Mayuresh Surnis, an assistant professor at the Indian Institute of Science Education and Research, provides further insights, stating, "If we were to convert these gravitational waves into sound, the background we detect could be likened to a hum. This background hum results from the overlapping waves generated by countless supermassive black hole binaries. As we continue analyzing the data, we will gain a deeper understanding of the specific types of black holes involved. While LIGO focuses on higher-frequency gravitational waves, our aim is to explore the entire spectrum of these extraordinary cosmic vibrations."

Yashwant Gupta, the center director at the National Centre for Radio Astrophysics (NCRA), Pune, responsible for operating the uGMRT, expresses his delight, stating, "Witnessing our uGMRT data being

 utilized for ongoing international efforts in gravitational wave astronomy is truly fantastic. The European PTA, in collaboration with our Indo-Japanese colleagues from InPTA, has unveiled comprehensive results derived from 25 years of pulsar data collected using six of the world's most prominent radio telescopes. This includes over three years of exquisitely sensitive data obtained through the unique low-frequency range and the remarkable versatility of India's largest radio telescope—the uGMRT."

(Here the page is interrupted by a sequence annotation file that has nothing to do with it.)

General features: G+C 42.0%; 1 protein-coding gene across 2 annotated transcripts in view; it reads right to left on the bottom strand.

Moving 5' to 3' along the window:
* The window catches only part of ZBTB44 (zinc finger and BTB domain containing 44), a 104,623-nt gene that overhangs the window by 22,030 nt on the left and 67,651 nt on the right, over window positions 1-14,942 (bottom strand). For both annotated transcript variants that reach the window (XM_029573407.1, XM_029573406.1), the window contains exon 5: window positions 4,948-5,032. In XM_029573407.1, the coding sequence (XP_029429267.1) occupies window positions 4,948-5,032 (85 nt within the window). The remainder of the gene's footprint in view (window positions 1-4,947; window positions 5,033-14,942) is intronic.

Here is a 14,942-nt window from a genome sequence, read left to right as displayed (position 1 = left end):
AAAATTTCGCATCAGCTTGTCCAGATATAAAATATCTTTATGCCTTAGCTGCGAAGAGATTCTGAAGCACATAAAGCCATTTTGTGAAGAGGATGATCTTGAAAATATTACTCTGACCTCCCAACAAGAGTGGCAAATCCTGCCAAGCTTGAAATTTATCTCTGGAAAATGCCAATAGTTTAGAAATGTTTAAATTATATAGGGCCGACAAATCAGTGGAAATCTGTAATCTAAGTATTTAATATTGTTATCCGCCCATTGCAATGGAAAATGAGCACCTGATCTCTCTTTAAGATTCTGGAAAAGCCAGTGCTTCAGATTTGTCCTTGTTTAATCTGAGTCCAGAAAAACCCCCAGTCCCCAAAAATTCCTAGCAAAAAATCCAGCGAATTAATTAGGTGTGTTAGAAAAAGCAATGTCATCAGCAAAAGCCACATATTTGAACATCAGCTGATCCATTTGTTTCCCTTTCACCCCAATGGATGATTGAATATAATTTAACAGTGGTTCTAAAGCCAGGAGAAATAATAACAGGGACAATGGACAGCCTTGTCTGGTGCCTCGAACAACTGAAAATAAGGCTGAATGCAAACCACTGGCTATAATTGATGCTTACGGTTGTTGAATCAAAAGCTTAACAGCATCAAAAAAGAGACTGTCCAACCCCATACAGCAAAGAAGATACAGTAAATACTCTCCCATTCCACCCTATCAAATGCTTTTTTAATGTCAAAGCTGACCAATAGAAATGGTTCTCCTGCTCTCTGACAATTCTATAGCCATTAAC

Gupta further elaborates, "The signal we aim to extract from pulsars, these remnants of celestial stardom, is incredibly faint. As it traverses the galaxy, this signal becomes distorted by the intervening medium. To rectify this distortion, a low-frequency telescope like the GMRT becomes indispensable. Once the signal is cleansed, its accuracy improves, facilitating the detection of low-frequency gravitational waves responsible for this cosmic symphony."

To summarize the discovery:

- Gravitational waves emanate from the merger of supermassive black holes within galaxies.
- The convergence of these waves creates a celestial hum known as the stochastic gravitational wave background.
- Pulsars, rapidly rotating dead stars emitting radio beams, serve as precise cosmic clocks in a Pulsar Timing Array.
- Gravitational waves interact with pulsars, altering the arrival time of radio pulses on Earth, enabling their detection.
- Future research endeavors seek to deepen our understanding of the current signals, enabling the detection of individual merging binaries within galactic cores. Such breakthroughs will enable us to determine distances to these mergers and predict the universe's expansion rate during its early epochs.

The scientific community eagerly anticipates unraveling further mysteries concealed within the enigmatic vibrations of the cosmos, aided by the relentless pursuit of knowledge by Indian astronomers and the remarkable capabilities of the uGMRT.